Measuring Apache request processing time

I support a fair number of Apache web server instances, and periodically need to measure the time it takes Apache (and it’s various modules) to process a request. On Solaris 10 hosts, I can use DTrace to retrieve this information on the fly. Since Solaris 9 and CentOS and Redhat Linux don’t come with DTrace, I use a different approach on these platforms.

To get the time when each request was received by Apache, I used mod_header’s “Header” directive, and “%t” option (time when a request was received, measured in milliseconds from the epoch), to add a response header with the time each request was received:

Header set X-Request-Received: %t

To get the total time Apache spent processing a request, I use mod_header’s “Header” directive, and “%D” option (milliseconds spent processing the request), to add a response header with the total time Apache spent processing each request:

Header set X-Request-Processing-Time: %D

Since I don’t always need the headers to be present, I like to be able to enable and disable them from the command line. The easiest way to do this is by enclosing the directives in a conditional block similar to the following:

<IfDefine RequestTime>
     Header set X-Request-Received: %t
     Header set X-Request-Processing-Time: %D
</IfDefine>

And using the httpd “-D” option to enable them:

$ httpd -k start -DRequestTime

After the headers are enabled, you will see entries similar to the following in each HTTP response:

$ curl -v http://192.168.1.13:8080/

* About to connect() to 192.168.1.13 port 8080

< ..... >

< HTTP/1.1 200 OK
< Date: Tue, 02 Jan 2007 17:59:42 GMT
< Server: Apache/2.2.3 (Unix) DAV/2
< Last-Modified: Sat, 20 Nov 2004 20:16:24 GMT
< ETag: "34d37-2c-4c23b600"
< Accept-Ranges: bytes
< Content-Length: 44
< X-Request-Received: t=1167760782452525
< X-Request-Processing-Time: D=3513
< Content-Type: text/html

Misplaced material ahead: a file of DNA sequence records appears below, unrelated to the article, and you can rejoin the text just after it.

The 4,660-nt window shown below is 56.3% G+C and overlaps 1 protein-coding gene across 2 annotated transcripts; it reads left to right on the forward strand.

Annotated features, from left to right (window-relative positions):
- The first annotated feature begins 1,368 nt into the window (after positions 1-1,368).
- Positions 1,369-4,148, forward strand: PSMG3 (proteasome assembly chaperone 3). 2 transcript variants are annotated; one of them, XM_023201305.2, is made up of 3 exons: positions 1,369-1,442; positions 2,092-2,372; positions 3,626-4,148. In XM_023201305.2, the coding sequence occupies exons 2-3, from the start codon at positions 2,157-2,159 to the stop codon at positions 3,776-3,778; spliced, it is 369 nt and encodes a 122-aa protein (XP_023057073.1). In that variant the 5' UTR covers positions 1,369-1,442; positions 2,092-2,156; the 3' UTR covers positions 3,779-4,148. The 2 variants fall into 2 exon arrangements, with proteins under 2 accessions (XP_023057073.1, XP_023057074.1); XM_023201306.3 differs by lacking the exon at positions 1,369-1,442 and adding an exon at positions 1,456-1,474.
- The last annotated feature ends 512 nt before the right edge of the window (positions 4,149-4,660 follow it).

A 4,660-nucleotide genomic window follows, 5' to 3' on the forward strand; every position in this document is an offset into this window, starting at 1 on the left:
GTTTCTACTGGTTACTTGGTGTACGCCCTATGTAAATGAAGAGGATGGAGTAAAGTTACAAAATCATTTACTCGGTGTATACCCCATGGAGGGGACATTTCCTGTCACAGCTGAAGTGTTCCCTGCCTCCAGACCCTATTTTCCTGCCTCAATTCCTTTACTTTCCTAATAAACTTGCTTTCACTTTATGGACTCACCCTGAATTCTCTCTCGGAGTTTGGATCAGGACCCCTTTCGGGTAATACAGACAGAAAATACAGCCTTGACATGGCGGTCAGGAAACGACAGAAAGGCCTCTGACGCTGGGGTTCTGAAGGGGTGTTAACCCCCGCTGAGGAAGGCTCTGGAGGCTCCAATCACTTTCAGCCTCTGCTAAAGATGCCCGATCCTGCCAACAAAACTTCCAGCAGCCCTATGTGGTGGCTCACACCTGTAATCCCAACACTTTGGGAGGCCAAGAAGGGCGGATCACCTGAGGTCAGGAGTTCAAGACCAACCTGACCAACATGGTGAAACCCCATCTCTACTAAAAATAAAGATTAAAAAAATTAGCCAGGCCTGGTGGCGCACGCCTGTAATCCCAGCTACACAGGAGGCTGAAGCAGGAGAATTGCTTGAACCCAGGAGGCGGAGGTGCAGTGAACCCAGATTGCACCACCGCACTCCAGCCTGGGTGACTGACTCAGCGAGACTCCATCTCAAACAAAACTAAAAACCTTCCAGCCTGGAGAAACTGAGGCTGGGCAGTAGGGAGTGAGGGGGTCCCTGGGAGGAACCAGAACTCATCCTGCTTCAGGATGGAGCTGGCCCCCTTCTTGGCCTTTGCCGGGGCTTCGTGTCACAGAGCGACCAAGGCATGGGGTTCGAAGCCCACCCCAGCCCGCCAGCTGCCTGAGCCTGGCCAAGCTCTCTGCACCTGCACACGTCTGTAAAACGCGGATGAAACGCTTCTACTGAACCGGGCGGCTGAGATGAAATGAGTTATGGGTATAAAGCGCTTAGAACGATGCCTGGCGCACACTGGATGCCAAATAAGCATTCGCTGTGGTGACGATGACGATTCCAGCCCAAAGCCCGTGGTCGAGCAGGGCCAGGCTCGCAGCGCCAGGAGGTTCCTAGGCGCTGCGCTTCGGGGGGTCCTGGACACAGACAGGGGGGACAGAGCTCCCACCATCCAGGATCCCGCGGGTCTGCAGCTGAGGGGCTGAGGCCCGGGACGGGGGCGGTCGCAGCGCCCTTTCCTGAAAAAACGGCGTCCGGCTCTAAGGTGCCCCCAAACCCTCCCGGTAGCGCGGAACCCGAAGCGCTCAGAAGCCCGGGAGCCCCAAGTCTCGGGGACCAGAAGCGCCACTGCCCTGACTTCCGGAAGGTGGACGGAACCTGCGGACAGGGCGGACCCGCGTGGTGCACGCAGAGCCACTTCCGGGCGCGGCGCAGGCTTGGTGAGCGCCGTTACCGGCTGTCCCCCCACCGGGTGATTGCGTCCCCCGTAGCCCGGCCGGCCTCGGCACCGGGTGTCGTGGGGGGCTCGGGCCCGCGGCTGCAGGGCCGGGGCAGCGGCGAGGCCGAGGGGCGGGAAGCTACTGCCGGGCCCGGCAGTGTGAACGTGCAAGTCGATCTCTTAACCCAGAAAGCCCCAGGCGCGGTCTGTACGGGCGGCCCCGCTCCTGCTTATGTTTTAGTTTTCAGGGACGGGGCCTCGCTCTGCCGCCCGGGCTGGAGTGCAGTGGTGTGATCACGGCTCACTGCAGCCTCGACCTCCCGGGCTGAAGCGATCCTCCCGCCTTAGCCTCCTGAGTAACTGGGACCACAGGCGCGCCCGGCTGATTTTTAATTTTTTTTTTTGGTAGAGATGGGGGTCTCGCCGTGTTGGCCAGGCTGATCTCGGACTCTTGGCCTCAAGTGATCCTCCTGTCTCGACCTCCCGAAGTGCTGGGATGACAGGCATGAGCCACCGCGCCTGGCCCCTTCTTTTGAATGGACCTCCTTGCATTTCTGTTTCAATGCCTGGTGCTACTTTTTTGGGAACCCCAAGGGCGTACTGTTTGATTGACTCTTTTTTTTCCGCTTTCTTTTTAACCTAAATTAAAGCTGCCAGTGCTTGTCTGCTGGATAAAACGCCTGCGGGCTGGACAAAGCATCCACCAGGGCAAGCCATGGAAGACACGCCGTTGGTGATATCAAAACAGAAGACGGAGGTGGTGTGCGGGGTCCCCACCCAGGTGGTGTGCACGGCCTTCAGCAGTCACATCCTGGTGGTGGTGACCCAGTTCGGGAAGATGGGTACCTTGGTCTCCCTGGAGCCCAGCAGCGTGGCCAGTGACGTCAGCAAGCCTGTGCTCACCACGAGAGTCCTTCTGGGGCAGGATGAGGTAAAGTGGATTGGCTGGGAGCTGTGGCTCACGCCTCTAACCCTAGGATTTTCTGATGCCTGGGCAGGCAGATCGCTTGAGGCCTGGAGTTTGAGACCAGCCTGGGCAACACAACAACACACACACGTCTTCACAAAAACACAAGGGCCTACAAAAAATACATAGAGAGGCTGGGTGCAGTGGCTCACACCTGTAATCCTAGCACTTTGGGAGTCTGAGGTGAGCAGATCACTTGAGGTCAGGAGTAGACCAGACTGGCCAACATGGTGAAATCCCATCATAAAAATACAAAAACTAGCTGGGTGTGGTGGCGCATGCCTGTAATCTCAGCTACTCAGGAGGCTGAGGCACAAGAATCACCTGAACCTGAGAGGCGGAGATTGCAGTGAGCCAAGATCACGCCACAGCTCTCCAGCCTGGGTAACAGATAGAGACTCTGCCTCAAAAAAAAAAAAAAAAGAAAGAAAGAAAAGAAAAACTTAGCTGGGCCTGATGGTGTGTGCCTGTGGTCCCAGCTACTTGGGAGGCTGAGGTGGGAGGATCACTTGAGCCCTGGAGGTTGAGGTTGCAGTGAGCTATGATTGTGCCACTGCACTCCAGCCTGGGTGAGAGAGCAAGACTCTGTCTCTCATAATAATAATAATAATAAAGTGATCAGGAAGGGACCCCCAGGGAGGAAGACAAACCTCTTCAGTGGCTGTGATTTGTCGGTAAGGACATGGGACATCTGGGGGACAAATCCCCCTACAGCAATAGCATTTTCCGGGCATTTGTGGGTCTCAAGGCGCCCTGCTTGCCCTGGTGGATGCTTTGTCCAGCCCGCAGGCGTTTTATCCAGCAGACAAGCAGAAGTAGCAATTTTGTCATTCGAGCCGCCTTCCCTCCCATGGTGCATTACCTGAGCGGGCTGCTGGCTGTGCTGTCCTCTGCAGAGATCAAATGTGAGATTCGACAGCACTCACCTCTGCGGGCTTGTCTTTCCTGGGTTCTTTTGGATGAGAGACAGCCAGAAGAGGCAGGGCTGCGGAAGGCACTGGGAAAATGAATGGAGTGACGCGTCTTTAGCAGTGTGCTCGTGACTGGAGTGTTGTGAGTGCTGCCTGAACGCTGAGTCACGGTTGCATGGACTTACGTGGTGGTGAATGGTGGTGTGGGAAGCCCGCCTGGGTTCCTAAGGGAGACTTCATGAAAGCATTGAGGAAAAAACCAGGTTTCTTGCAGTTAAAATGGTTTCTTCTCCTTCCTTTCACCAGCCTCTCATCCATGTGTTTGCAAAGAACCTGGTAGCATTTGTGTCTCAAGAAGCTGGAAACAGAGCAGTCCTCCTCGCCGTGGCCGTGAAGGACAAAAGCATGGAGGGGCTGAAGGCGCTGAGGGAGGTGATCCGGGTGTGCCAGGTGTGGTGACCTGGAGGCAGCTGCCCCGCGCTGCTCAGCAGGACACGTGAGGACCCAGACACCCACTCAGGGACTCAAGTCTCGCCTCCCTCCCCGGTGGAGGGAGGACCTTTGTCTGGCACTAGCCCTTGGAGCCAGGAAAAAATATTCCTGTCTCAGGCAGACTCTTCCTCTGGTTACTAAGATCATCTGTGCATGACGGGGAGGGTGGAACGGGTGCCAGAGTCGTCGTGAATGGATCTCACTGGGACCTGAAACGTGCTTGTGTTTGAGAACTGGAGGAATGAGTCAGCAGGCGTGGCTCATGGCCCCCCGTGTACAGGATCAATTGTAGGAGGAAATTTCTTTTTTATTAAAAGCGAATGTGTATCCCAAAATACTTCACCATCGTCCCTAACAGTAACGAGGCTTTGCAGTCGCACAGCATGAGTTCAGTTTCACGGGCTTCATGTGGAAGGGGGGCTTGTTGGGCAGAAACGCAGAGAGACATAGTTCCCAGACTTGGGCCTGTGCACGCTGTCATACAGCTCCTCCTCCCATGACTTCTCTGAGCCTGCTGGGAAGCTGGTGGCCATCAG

* Connection #0 to host 192.168.1.13 left intact
* Closing connection #0

Similar capabilities are available for measuring request processing time on the client. Total time is helpful, but knowing how much of that time was consumed by Apache is invaluable!

8 Comments

Saint Aardvark  on January 2nd, 2007

Huh…I had no idea you could change/add headers like that. Very cool trick!

Charlie  on March 13th, 2007

Be aware that %D gives you a value in microseconds not milliseconds.

Alex  on March 28th, 2008

Is there a way to log these numbers? I am more interested to know processing time of other’s requests rather than that of mine.

It is interesting that Apache 2.0 docs says that “%t” in the log is “The time that the request was received”, and docs for 1.3 say that it is “The time that the server finished processing the request.” Have they actually changed it, or just did not bother with the request processing time?

Marisa  on June 5th, 2009

Hi,

In which file do I have to put the tags?

Thanks

Stefan  on February 16th, 2010

Hi,

if you need enterprise response time measurement of apache HTTP requests look at mod_arm4!

Regards,
Stefan

Tapas Mishra  on June 3rd, 2010

Hi,
what is the time format recorded I got some thing like
192.168.1.5 3062 403 5043
what is the meaning of it.

linuxaomi  on August 12th, 2011

What you would really need …
Have a close look at those additional nrg-fields at apache-log-file:

6 : 127.0.0.1 – – [12/Aug/2011:11:48:01 +0200] “GET /aomi/nrg8_linux_history_process.php HTTP/1.0″ 200 1 nrg88_task_id=1313142481.1535 nrg88_resptime=0.470 nrg88_storage_usage=27.263 528701

7 : 127.0.0.1 – – [12/Aug/2011:11:47:01 +0200] “GET /aomi/nrg8_linux_process_pyramid.php HTTP/1.0″ 200 16594 nrg88_task_id=1313142421.0537 nrg88_resptime=1.079 nrg88_storage_usage=2.272 nrg88_mysql_questions=18 nrg88_group=B4 1086981

8 : 127.0.0.1 – – [12/Aug/2011:11:45:01 +0200] “GET /cgi-bin/nrg8_linux_cgi_nmap HTTP/1.0″ 200 529 – 155092

(I cannot demonstrate my complete realtime-monitor due to lack of space and editor capabilities i.e. no graphics.)
In case you are interested in my details please contact me via email.

Good luck,
linuxaomi

Sachin Agarwalla  on October 8th, 2012

If possible then please tell steps to to get Apache response time on ubuntu machine.

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